Album reviews

Nucleus – ‘Live at the BBC’ (Recordings 1970-1991, 13-CD set)

Nucleus – Live at the BBC

(Repertoire Records Repuk 1410. 13-CD set. Album review by Rob Adams)

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Dave Pegg, the bass guitarist with Fairport Convention, once likened that band’s manifold personnel changes to staff turnover in an office. Twenty-six arrivals and departures in twenty-five years (at the time), the man they call Peggy reckoned, wouldn’t have been such a big deal to the average HR department.

Trumpeter, composer and author Ian Carr could have used a similar comparison for his band, Nucleus. Although it wouldn’t be every office that saw a future knight of the realm, one of the Wombles, the bassist with the Eurythmics and the saxophone player in the Strictly Come Dancing house band come and go.

Reading through the provenance of the sessions contained in this 13-CD box set, it becomes clear that not only did Nucleus enjoy significant support from the BBC, they were also introduced to listeners by almost as many presenters as Carr called on musicians. And as well as the band being signed to an essentially rock label, Vertigo Records (home to Black Sabbath and Uriah Heep but also the more compatible Colosseum and Manfred Mann Chapter lll), this is a reminder that Nucleus enjoyed the patronage of Radio 1’s John Peel and Alan Black before the erudite jazz fraternity of Humph, Digby, Peter Clayton, Charles Fox et al.

Compiled by John McLaughlin biographer Colin Harper and with extensive notes by Roger Farbey, it’s a set that requires commitment in terms of time and money but repays this handsomely by illustrating the development and variety of music Carr oversaw, from the compact jazz-rock of the first line-up, formed in 1969, through expansive compositions and freely improvised pieces and on to the last edition, which continued into the 1990s. By this time, the Nucleus name had been jettisoned in favour of the more Nineties-friendly Ian Carr Group, but the music was emphatically part of the Nucleus continuum.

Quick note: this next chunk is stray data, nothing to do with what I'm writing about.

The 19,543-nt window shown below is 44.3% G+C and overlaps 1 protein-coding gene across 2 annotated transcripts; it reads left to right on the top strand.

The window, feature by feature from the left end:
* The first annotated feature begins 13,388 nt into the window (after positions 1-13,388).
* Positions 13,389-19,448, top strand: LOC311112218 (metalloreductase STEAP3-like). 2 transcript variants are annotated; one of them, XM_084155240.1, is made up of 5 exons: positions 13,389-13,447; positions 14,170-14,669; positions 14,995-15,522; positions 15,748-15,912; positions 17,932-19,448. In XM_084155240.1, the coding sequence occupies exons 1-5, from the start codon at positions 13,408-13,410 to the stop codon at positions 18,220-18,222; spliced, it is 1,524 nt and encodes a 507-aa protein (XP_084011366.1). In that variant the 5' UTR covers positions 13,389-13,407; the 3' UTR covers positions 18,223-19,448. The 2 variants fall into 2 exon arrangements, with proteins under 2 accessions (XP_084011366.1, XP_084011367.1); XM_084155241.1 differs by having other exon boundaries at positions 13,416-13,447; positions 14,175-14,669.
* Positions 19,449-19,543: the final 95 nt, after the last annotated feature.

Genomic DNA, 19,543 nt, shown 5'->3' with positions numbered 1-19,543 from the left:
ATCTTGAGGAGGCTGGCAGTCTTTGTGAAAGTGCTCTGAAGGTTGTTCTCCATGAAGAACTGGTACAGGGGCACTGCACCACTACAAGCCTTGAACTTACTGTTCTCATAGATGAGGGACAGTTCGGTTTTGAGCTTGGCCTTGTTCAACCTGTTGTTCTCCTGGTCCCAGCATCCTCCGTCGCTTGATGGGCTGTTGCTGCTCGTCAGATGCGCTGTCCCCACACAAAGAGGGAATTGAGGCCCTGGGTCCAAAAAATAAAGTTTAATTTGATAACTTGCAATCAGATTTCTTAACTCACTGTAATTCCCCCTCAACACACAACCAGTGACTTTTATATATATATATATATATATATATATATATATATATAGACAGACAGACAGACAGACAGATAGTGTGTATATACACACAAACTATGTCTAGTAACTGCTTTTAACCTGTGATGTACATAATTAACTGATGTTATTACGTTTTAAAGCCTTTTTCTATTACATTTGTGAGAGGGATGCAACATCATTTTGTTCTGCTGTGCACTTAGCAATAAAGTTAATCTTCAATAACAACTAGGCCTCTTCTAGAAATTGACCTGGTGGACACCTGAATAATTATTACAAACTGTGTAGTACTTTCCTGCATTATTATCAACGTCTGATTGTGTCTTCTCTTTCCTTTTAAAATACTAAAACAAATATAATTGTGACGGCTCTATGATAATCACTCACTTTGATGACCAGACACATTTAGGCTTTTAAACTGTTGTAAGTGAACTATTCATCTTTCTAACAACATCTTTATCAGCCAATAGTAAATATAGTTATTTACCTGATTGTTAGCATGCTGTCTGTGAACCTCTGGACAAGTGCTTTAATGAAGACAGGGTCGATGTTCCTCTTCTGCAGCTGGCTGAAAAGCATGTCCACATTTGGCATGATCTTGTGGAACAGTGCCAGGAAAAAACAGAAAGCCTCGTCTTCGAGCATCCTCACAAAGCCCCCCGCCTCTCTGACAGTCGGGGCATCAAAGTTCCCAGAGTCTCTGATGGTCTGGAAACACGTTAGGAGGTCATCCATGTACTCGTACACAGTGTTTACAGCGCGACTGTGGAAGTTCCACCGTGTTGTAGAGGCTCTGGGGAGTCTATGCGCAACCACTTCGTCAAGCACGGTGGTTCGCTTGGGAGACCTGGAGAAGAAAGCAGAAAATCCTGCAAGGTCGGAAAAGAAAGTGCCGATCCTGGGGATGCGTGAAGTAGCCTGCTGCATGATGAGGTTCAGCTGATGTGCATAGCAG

Carr loved this final iteration of his band, and with good reason. Included here is guitarist Mark Wood’s magnificent Pandemonium, a rocking out highlight of the band’s live sets that was always delivered with relish by Carr and his frontline partner, saxophonist Phil Todd. It charges along here with the mighty presence of Dill Katz’s fretless bass guitar and John Marshall’s drumming authority and dynamism added to Wood’s creative acuity.   

Whichever of the individually sleeved CDs you pull from the box, you’ll find riches like this or Carr’s eloquent soloing on Suspension, whose line-up includes Allan Holdsworth on his way to guitar hero status. You’ll also find curios such as Chris Spedding’s idiosyncratic, pre-Motorbiking song, Never Carry More Than You Can Eat and The Ballad of Joe Pimp, sung by Spedding but suggestive of Carr and co-writer, bassist Jeff Clyne having enjoyed Frank Zappa’s Hot Rats the previous year.

Saxophonist Brian Smith – a bit of an undersung hero in the Nucleus story – is a consistently forthright and cogent sparring partner to Carr, not least on the rolling and tumbling groove of Karl Jenkins’ Song for the Bearded Lady

Guitarist John Etheridge (yet another musician to cross over between Nucleus and Soft Machine with Marshall, Jenkins, Holdsworth and bassist Roy Babbington) brings typical enthusiasm, shape, spontaneity and fabulous fasten-your-seatbelts soloing to a session from the 1987 Kristianstad Jazz Festival. 

And one more curio – one great British pianist, Gordon Beck cedes the piano stool to another, John Taylor, and plays melodica on his own composition, The Dream. With contacts like these, it’s little wonder that Brian Priestley and Digby Fairweather had Carr on board to co-write Jazz: The Essential Companion.   

LINK: Nucleus at the BBC at Repertoire Records

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